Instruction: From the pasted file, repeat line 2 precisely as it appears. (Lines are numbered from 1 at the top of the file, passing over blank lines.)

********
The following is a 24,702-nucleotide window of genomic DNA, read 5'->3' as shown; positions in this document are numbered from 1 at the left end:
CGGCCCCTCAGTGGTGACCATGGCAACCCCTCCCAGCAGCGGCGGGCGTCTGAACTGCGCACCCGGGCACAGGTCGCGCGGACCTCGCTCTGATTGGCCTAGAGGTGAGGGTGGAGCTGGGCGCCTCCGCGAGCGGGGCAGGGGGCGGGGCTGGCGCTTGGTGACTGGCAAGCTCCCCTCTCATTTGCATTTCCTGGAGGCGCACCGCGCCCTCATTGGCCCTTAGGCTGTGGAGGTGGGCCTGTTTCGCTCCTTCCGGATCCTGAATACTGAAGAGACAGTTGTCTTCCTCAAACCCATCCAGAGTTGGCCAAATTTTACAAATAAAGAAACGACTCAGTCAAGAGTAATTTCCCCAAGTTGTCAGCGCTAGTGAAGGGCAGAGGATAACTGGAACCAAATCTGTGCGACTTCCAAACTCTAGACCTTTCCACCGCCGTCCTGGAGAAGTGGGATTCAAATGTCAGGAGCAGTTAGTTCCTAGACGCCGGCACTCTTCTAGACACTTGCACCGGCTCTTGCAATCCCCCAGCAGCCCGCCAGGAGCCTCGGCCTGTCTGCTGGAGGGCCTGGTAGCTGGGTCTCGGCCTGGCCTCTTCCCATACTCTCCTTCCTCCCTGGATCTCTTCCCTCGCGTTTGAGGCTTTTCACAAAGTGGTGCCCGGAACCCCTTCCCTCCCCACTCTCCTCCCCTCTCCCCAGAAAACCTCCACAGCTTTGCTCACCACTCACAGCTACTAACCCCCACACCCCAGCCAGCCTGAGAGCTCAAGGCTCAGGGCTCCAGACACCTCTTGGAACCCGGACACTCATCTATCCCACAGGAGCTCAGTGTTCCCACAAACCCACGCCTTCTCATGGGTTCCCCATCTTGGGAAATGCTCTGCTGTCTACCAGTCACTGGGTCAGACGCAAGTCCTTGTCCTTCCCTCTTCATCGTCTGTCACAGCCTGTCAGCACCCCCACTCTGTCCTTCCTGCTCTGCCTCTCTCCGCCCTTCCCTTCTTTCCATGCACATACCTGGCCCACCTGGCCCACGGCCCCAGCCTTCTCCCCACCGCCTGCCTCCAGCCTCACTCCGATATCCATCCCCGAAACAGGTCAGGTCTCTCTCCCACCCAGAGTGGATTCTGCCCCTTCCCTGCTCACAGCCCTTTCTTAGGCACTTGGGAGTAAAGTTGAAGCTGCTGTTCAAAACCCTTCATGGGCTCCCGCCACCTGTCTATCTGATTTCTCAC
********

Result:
CGGCCCCTCAGTGGTGACCATGGCAACCCCTCCCAGCAGCGGCGGGCGTCTGAACTGCGCACCCGGGCACAGGTCGCGCGGACCTCGCTCTGATTGGCCTAGAGGTGAGGGTGGAGCTGGGCGCCTCCGCGAGCGGGGCAGGGGGCGGGGCTGGCGCTTGGTGACTGGCAAGCTCCCCTCTCATTTGCATTTCCTGGAGGCGCACCGCGCCCTCATTGGCCCTTAGGCTGTGGAGGTGGGCCTGTTTCGCTCCTTCCGGATCCTGAATACTGAAGAGACAGTTGTCTTCCTCAAACCCATCCAGAGTTGGCCAAATTTTACAAATAAAGAAACGACTCAGTCAAGAGTAATTTCCCCAAGTTGTCAGCGCTAGTGAAGGGCAGAGGATAACTGGAACCAAATCTGTGCGACTTCCAAACTCTAGACCTTTCCACCGCCGTCCTGGAGAAGTGGGATTCAAATGTCAGGAGCAGTTAGTTCCTAGACGCCGGCACTCTTCTAGACACTTGCACCGGCTCTTGCAATCCCCCAGCAGCCCGCCAGGAGCCTCGGCCTGTCTGCTGGAGGGCCTGGTAGCTGGGTCTCGGCCTGGCCTCTTCCCATACTCTCCTTCCTCCCTGGATCTCTTCCCTCGCGTTTGAGGCTTTTCACAAAGTGGTGCCCGGAACCCCTTCCCTCCCCACTCTCCTCCCCTCTCCCCAGAAAACCTCCACAGCTTTGCTCACCACTCACAGCTACTAACCCCCACACCCCAGCCAGCCTGAGAGCTCAAGGCTCAGGGCTCCAGACACCTCTTGGAACCCGGACACTCATCTATCCCACAGGAGCTCAGTGTTCCCACAAACCCACGCCTTCTCATGGGTTCCCCATCTTGGGAAATGCTCTGCTGTCTACCAGTCACTGGGTCAGACGCAAGTCCTTGTCCTTCCCTCTTCATCGTCTGTCACAGCCTGTCAGCACCCCCACTCTGTCCTTCCTGCTCTGCCTCTCTCCGCCCTTCCCTTCTTTCCATGCACATACCTGGCCCACCTGGCCCACGGCCCCAGCCTTCTCCCCACCGCCTGCCTCCAGCCTCACTCCGATATCCATCCCCGAAACAGGTCAGGTCTCTCTCCCACCCAGAGTGGATTCTGCCCCTTCCCTGCTCACAGCCCTTTCTTAGGCACTTGGGAGTAAAGTTGAAGCTGCTGTTCAAAACCCTTCATGGGCTCCCGCCACCTGTCTATCTGATTTCTCAC